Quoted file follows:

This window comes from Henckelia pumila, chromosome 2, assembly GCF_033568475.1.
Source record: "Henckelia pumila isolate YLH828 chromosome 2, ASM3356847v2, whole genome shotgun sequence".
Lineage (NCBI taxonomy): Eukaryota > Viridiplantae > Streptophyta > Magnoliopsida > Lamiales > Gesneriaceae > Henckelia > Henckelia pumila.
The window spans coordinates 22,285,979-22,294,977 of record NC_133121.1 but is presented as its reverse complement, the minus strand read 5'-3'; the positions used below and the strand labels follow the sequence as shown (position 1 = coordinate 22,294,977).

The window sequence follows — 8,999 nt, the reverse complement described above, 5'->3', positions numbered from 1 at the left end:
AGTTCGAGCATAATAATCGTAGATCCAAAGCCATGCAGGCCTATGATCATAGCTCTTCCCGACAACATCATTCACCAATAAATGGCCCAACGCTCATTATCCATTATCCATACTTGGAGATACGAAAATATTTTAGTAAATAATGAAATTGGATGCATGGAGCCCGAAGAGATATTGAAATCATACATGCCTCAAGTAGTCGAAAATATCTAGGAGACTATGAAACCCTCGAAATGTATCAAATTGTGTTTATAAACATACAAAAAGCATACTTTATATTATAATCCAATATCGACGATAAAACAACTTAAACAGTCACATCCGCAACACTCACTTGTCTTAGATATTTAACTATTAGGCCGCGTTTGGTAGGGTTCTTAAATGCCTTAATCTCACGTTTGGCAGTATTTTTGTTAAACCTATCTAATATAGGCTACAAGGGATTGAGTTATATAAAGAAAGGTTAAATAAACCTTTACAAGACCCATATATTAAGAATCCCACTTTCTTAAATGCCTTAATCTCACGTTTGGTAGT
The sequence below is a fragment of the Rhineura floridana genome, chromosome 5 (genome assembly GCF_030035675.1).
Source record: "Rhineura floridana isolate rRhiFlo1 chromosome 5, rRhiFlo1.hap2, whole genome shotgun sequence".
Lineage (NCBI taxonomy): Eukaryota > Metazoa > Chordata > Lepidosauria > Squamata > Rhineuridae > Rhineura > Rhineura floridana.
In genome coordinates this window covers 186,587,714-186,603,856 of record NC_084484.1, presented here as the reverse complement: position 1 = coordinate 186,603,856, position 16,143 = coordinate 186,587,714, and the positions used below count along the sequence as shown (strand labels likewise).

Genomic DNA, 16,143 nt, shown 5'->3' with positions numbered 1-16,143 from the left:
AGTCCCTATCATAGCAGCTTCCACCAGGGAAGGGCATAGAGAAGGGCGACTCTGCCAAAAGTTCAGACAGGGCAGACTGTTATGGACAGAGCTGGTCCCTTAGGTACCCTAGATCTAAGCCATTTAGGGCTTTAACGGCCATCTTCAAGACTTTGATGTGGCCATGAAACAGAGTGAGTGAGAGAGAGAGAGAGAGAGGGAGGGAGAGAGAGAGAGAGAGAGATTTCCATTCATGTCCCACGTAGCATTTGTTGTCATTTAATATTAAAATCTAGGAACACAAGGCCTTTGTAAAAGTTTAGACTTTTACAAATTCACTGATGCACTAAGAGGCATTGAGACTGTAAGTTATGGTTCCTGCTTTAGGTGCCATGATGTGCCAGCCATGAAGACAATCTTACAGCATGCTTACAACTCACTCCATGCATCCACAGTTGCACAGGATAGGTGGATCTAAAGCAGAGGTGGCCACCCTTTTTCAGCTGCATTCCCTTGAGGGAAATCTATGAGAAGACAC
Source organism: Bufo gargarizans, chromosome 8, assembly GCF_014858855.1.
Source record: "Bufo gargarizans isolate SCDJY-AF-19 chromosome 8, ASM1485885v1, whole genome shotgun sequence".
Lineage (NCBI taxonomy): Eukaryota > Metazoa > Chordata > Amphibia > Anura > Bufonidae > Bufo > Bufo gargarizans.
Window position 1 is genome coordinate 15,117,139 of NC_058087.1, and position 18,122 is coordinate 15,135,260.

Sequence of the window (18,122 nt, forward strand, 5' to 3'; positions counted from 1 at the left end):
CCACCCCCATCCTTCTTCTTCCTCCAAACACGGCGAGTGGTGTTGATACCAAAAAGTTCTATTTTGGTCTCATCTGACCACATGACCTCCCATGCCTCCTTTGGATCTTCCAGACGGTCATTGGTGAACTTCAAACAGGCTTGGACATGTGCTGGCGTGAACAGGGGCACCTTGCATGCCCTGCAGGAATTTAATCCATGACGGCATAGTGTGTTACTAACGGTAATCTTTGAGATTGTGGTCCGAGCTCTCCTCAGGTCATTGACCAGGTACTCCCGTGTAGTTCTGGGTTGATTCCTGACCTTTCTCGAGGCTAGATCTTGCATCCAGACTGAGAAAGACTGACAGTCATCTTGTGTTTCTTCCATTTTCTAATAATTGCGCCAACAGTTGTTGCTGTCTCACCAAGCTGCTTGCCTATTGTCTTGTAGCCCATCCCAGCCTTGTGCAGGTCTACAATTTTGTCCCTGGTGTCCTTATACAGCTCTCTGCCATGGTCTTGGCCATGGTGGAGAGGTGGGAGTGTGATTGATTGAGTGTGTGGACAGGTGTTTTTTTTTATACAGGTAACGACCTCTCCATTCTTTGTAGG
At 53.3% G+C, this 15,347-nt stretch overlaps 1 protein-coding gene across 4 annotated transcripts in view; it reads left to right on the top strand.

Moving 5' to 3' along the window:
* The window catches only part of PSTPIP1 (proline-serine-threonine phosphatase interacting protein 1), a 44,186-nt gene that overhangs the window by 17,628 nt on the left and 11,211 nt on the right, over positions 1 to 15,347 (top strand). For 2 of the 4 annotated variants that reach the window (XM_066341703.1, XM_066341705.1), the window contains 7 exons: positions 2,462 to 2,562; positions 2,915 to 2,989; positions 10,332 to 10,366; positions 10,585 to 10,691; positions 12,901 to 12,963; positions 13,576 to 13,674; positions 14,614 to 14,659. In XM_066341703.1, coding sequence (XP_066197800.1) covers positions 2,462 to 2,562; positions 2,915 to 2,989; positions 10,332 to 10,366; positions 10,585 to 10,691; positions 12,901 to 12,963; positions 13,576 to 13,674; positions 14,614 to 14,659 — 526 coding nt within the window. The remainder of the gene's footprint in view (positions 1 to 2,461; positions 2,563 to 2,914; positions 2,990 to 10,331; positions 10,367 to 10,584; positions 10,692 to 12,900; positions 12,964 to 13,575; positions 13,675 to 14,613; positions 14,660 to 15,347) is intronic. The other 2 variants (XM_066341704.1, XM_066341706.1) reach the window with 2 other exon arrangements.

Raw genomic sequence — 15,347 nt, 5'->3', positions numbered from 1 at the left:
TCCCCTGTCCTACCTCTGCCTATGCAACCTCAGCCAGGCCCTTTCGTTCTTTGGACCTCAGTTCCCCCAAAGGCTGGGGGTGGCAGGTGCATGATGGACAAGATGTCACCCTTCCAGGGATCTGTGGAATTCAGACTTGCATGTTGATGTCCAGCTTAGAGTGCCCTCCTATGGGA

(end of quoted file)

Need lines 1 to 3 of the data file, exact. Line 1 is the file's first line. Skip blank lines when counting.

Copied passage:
This window comes from Henckelia pumila, chromosome 2, assembly GCF_033568475.1.
Source record: "Henckelia pumila isolate YLH828 chromosome 2, ASM3356847v2, whole genome shotgun sequence".
Lineage (NCBI taxonomy): Eukaryota > Viridiplantae > Streptophyta > Magnoliopsida > Lamiales > Gesneriaceae > Henckelia > Henckelia pumila.